So, today was an interesting milestone in terms of the voice being heard differently, and I'm sure that we are going to get the right kind of responses as we go forward as well.
MR. THOMSON: We have another question here in the second row here, and then we will move to the gentleman there at the back.
QUESTION: Thank you very much
Just a follow-up on the governance question. I see there's nothing in the Communiqué about the issue be of succession, which is so controversial earlier this year, given that the World Bank job may or may not come up next summer. Do you have views about how the process should be run?
MR. GORDHAN: I think all of us here have, as countries, made very clear that we would support the regional G-20 view, which is that succession here must be open, democratic, transparent, non-regionally based, and so on. There were some comments in this meeting about that, although that certainly wasn't the focus of our discussions.
But I suppose democracy arrives over a period of time.
MR. THOMSON: Okay. I think we've got time for just two more questions. First of all, the gentleman there and then the gentleman right at the back there. I'm afraid that's all we will have time for tonight.
QUESTIONER: Ah, yeah, I wonder if I could get any of the panelists' thought.
You do mention the euro zone crisis, and you say it's important for them to take action very quickly, but I wondered if there was a view in a meeting that that Greece and the other countries in Europe are being treated fundamentally differently from the way Emerging Market economies were treated during the Nineties and whether there is a feeling that your patience as IMF members with Greece and some of the other countries in Europe is running thin, and whether rather the IMF support for the bailout countries in Europe is something that can't continue for the indefinite future.
MR. BASU: Well, in fairness, I think there was a sense of that feeling, that the treatment is not quite what it would be for an emerging country getting into trouble, but, you know, this is a perception that even one the IMF now it's beginning to be shared, and that's a hopeful sign when similar situations you take similar stands, and we are not quite there, but I think we are moving towards that, and that was aired by some people today, and that has been aired by even important IMF personalities in recent times.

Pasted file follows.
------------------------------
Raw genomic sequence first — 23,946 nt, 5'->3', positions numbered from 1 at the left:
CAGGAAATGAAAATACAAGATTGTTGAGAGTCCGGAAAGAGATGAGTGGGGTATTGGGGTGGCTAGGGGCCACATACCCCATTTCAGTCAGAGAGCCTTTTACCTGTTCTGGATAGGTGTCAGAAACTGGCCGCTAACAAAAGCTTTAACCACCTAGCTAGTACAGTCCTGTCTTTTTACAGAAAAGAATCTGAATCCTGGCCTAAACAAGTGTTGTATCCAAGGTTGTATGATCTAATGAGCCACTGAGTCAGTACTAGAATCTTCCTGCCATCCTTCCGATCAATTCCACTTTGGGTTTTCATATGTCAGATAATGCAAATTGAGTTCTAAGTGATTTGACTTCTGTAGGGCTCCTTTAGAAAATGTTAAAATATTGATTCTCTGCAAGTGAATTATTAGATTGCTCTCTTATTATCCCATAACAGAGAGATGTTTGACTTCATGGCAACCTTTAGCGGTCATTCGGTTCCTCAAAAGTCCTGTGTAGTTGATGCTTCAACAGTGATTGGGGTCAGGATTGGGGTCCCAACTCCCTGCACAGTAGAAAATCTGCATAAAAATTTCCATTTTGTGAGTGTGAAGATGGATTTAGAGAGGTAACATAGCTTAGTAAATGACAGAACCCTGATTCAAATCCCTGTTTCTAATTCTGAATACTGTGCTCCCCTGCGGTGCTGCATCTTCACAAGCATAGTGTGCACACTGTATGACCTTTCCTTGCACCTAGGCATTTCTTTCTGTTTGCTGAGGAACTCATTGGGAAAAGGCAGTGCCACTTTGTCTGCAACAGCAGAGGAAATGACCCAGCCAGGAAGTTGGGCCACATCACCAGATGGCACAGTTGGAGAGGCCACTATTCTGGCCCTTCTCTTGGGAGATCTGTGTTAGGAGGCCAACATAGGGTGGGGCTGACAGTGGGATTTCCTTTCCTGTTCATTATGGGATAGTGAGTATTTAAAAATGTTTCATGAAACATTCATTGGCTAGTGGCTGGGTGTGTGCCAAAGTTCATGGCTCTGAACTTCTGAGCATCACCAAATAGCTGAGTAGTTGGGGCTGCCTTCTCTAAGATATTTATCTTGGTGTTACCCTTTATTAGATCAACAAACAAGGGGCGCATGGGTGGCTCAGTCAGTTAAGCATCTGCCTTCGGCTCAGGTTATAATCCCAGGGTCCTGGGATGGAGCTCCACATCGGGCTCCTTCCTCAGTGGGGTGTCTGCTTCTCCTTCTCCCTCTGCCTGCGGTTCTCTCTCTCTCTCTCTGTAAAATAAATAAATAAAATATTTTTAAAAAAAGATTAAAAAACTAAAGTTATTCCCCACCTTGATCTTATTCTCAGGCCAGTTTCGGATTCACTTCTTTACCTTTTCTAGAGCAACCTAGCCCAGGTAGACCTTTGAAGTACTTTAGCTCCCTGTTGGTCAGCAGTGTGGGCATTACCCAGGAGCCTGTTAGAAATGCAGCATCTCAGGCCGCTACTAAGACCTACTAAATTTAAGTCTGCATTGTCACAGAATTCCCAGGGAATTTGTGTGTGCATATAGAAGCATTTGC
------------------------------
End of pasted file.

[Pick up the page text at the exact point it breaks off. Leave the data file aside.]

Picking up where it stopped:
MR. THOMSON: Thank you.
Last question, please.
In your Communiqué there is a sentence going "governments must continue to have the flexibility to adopt policies they consider appropriate to mitigate risk from volatile capital inflows."
Do I understand this correctly that there has been some push towards your countries to open up or stop certain kind of backstop that prevent massive capital inflow?
MR. GORDHAN: The incoming Chair will answer all those questions.
MR. BASU: You know, I mean, this is again a recognitions that pretty much in keeping with the drift of global view, that the one-size-fits-all and open up your capital markets which used to be a sort of mantra in the past. That's dying out, and it is a recognition that, look, I mean, it hasn't always been the best policy when you push that on all countries, so you give some space for variation over there, and that was repeated here, which is pretty much in keeping with again, fortunately, in my opinion, with the drift of views that you will see in the big international organizations.
MR. THOMSON: Thank you. And thank you for participating in the G-24 press conference. Thank you to our panelists, and good evening.